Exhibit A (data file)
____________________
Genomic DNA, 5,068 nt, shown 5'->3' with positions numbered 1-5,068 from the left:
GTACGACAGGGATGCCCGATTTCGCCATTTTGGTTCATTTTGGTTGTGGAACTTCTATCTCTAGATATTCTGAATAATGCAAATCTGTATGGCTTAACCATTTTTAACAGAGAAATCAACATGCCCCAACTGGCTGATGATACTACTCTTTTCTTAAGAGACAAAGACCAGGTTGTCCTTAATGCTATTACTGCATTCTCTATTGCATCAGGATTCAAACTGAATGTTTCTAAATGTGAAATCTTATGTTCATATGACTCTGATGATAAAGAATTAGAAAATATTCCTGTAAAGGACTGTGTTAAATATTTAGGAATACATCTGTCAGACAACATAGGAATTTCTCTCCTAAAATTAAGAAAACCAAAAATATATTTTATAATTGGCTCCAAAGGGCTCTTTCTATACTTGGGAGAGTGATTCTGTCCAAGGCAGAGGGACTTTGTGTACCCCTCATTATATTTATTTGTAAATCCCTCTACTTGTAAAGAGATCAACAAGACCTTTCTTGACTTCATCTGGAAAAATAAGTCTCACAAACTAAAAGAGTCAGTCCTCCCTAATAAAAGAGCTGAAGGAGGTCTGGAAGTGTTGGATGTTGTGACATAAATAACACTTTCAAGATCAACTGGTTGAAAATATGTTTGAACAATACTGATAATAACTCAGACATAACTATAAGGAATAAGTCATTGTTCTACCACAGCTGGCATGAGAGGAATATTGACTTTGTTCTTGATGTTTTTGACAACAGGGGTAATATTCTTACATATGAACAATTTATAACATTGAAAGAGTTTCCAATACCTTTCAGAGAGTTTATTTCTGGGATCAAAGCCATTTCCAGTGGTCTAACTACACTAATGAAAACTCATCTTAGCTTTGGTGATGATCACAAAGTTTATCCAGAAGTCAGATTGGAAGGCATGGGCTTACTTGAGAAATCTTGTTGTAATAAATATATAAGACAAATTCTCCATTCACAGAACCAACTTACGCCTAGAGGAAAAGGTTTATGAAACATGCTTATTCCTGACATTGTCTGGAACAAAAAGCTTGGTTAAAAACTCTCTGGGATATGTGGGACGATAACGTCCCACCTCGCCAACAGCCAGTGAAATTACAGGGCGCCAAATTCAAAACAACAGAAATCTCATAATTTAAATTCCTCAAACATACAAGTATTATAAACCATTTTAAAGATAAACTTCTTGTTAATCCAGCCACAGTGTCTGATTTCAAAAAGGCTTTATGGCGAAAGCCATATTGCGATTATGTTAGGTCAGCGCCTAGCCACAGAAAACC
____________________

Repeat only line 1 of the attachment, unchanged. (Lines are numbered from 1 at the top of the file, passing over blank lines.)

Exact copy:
Genomic DNA, 5,068 nt, shown 5'->3' with positions numbered 1-5,068 from the left: